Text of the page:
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Lyttelton cruise berth not 'dolphin-friendly'

Ursula Keay
Hectors Dolphinn
Scientists say underwater pile driving induces behavioral changes in dolphins.  Gregory Smith

Critics say development will have dire impact on endangered species despite port company's protection measures.

The Lyttelton Port Company (LPC) is developing a cruise ship berth in the harbour, but critics say the re-development will have dire consequences for the endangered Hector's Dophins in the harbour.

Otago University zoology professor Elisabeth Slooten was highly critical of LPC efforts, saying they amounted to nothing more than PR.

"Everything they've done has increased the noise. Both the noise and the behavioural impacts will be worse this time.'' 

LPC "completely ignored what we recommended", Slooten said.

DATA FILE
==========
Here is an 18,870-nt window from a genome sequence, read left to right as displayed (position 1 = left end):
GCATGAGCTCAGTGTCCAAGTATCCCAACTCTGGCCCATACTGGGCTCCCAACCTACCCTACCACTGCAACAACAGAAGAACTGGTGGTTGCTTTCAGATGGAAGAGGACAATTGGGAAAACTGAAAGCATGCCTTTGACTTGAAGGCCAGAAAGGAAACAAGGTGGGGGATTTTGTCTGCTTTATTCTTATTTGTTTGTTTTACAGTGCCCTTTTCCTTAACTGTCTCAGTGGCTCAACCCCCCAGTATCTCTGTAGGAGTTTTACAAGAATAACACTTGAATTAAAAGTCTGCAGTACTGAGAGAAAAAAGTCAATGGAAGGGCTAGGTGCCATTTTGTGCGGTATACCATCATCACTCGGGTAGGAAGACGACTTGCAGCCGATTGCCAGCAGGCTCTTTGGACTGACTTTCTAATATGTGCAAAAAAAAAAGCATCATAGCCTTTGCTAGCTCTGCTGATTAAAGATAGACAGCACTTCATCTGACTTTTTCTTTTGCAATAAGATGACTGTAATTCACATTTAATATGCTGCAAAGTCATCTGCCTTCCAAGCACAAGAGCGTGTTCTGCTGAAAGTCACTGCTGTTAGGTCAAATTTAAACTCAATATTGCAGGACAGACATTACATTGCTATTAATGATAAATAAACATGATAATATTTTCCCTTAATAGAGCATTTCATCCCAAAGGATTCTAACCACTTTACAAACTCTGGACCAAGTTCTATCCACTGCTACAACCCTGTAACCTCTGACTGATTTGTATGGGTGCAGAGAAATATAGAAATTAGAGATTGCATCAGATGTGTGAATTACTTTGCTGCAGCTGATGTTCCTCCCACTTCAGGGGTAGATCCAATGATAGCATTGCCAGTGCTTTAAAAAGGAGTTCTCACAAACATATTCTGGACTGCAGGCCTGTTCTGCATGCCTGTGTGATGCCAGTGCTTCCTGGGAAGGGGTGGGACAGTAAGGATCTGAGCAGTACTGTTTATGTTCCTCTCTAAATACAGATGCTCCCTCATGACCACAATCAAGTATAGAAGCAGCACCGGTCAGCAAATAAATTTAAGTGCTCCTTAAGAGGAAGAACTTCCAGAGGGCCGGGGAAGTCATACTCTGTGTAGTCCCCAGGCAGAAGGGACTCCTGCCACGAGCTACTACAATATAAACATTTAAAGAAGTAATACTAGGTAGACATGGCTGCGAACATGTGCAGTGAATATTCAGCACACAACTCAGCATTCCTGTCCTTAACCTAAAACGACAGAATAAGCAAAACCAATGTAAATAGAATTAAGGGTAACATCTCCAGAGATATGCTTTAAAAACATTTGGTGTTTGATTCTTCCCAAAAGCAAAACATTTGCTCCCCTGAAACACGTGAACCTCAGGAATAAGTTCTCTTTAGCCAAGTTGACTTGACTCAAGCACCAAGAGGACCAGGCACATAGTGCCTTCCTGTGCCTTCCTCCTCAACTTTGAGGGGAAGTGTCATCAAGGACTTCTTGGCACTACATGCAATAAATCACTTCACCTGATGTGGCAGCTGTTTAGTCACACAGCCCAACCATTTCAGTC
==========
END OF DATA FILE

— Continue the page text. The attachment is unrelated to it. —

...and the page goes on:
A port company spokesperson said the company had taken mesaures to minimise the impact on the dolphins.

As part of a Marine Mammal Management Plan, LPC must have a "designated observer" in place on site and stop work if a dolphin is spotted.

The port spokesperson said the observer would be from independent authority Blue Planet Marine. The LPC website, however, states it will be a member of LPC "trained by a marine mammal expert". 

LPC had installed four acoustic monitoring buoys to evaluate levels of noise from to pile driving. Its spokesperson said the results had recently been sent to the Banks Peninsula Community Board, but would not provide further information.  

Slooten described the LPC's efforts as "self monitoring".

"It's like me driving from Dunedin to Akaroa recording how long I take and then being expected to call the police if I speed."

Another issue with the berth was the size of steel piles used to build it.

When post-2011 earthquake repairs were combined with port developments, steel piles were designed at diameters of 700mm.

In 2019, LPC wanted to use pile diameters of 1200mm for further developments. This was downsized to 900mm after objection at an Environment Canterbury hearing.

Slooten said 900mm was better than 1200mm, but it was still an increase on the initial 700mm.

She said pile driving induced behavioral changes in dolphins. It also caused temporary hearing loss, making it harder to detect predators.

LPC had "done nothing to reduce the impact", Slooten said.